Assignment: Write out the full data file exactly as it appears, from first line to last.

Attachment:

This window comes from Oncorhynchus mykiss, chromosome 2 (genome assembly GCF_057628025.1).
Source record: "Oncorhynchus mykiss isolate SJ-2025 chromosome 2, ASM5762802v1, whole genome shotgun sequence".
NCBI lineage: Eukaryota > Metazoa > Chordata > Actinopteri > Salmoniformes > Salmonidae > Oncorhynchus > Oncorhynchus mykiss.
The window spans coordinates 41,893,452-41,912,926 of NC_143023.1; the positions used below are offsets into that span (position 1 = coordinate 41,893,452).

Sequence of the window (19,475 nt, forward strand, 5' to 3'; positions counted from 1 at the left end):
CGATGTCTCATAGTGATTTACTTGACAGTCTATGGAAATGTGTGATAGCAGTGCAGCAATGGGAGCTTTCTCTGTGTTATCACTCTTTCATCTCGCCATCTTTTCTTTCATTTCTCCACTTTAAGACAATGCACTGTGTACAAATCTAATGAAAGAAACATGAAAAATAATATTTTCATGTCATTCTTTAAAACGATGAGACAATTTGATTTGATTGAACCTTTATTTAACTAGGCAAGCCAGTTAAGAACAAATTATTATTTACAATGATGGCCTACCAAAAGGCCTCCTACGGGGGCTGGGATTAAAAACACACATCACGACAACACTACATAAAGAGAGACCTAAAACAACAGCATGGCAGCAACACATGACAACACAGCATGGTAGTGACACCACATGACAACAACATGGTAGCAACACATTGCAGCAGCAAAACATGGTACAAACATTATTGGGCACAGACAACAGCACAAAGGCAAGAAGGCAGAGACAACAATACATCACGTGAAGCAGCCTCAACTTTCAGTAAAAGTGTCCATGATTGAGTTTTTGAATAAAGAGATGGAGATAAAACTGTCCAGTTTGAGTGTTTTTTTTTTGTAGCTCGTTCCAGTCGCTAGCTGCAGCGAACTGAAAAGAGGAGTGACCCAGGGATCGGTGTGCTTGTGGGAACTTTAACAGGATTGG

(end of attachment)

This window comes from Oncorhynchus mykiss, chromosome 2 (genome assembly GCF_057628025.1).
Source record: "Oncorhynchus mykiss isolate SJ-2025 chromosome 2, ASM5762802v1, whole genome shotgun sequence".
NCBI lineage: Eukaryota > Metazoa > Chordata > Actinopteri > Salmoniformes > Salmonidae > Oncorhynchus > Oncorhynchus mykiss.
The window spans coordinates 41,893,452-41,912,926 of NC_143023.1; the positions used below are offsets into that span (position 1 = coordinate 41,893,452).

Sequence of the window (19,475 nt, forward strand, 5' to 3'; positions counted from 1 at the left end):
CGATGTCTCATAGTGATTTACTTGACAGTCTATGGAAATGTGTGATAGCAGTGCAGCAATGGGAGCTTTCTCTGTGTTATCACTCTTTCATCTCGCCATCTTTTCTTTCATTTCTCCACTTTAAGACAATGCACTGTGTACAAATCTAATGAAAGAAACATGAAAAATAATATTTTCATGTCATTCTTTAAAACGATGAGACAATTTGATTTGATTGAACCTTTATTTAACTAGGCAAGCCAGTTAAGAACAAATTATTATTTACAATGATGGCCTACCAAAAGGCCTCCTACGGGGGCTGGGATTAAAAACACACATCACGACAACACTACATAAAGAGAGACCTAAAACAACAGCATGGCAGCAACACATGACAACACAGCATGGTAGTGACACCACATGACAACAACATGGTAGCAACACATTGCAGCAGCAAAACATGGTACAAACATTATTGGGCACAGACAACAGCACAAAGGCAAGAAGGCAGAGACAACAATACATCACGTGAAGCAGCCTCAACTTTCAGTAAAAGTGTCCATGATTGAGTTTTTGAATAAAGAGATGGAGATAAAACTGTCCAGTTTGAGTGTTTTTTTTTTGTAGCTCGTTCCAGTCGCTAGCTGCAGCGAACTGAAAAGAGGAGTGACCCAGGGATCGGTGTGCTTGTGGGAACTTTAACAGGATTGG